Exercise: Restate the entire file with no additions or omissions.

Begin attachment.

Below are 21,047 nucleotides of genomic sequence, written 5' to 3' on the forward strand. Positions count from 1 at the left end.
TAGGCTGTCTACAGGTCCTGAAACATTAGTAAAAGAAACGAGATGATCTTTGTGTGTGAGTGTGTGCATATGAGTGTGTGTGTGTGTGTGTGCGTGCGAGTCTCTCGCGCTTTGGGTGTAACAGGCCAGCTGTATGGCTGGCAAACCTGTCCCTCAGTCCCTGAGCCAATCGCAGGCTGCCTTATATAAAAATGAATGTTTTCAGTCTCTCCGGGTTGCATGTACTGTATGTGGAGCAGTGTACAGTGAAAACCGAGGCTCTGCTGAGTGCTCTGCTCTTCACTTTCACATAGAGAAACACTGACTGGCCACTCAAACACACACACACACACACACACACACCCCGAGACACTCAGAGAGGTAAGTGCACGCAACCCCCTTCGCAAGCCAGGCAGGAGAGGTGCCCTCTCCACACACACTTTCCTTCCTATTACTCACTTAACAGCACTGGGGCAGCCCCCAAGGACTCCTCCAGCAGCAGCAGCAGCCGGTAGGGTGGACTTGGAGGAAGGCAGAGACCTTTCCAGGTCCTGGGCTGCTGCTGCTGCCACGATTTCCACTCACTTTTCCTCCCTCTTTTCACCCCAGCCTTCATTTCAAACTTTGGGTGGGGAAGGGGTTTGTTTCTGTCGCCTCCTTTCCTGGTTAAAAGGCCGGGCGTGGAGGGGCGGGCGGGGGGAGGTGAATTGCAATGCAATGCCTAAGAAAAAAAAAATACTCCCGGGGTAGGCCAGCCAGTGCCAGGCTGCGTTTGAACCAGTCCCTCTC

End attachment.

Below are 21,047 nucleotides of genomic sequence, written 5' to 3' on the forward strand. Positions count from 1 at the left end.
TAGGCTGTCTACAGGTCCTGAAACATTAGTAAAAGAAACGAGATGATCTTTGTGTGTGAGTGTGTGCATATGAGTGTGTGTGTGTGTGTGTGCGTGCGAGTCTCTCGCGCTTTGGGTGTAACAGGCCAGCTGTATGGCTGGCAAACCTGTCCCTCAGTCCCTGAGCCAATCGCAGGCTGCCTTATATAAAAATGAATGTTTTCAGTCTCTCCGGGTTGCATGTACTGTATGTGGAGCAGTGTACAGTGAAAACCGAGGCTCTGCTGAGTGCTCTGCTCTTCACTTTCACATAGAGAAACACTGACTGGCCACTCAAACACACACACACACACACACACACACCCCGAGACACTCAGAGAGGTAAGTGCACGCAACCCCCTTCGCAAGCCAGGCAGGAGAGGTGCCCTCTCCACACACACTTTCCTTCCTATTACTCACTTAACAGCACTGGGGCAGCCCCCAAGGACTCCTCCAGCAGCAGCAGCAGCCGGTAGGGTGGACTTGGAGGAAGGCAGAGACCTTTCCAGGTCCTGGGCTGCTGCTGCTGCCACGATTTCCACTCACTTTTCCTCCCTCTTTTCACCCCAGCCTTCATTTCAAACTTTGGGTGGGGAAGGGGTTTGTTTCTGTCGCCTCCTTTCCTGGTTAAAAGGCCGGGCGTGGAGGGGCGGGCGGGGGGAGGTGAATTGCAATGCAATGCCTAAGAAAAAAAAAATACTCCCGGGGTAGGCCAGCCAGTGCCAGGCTGCGTTTGAACCAGTCCCTCTC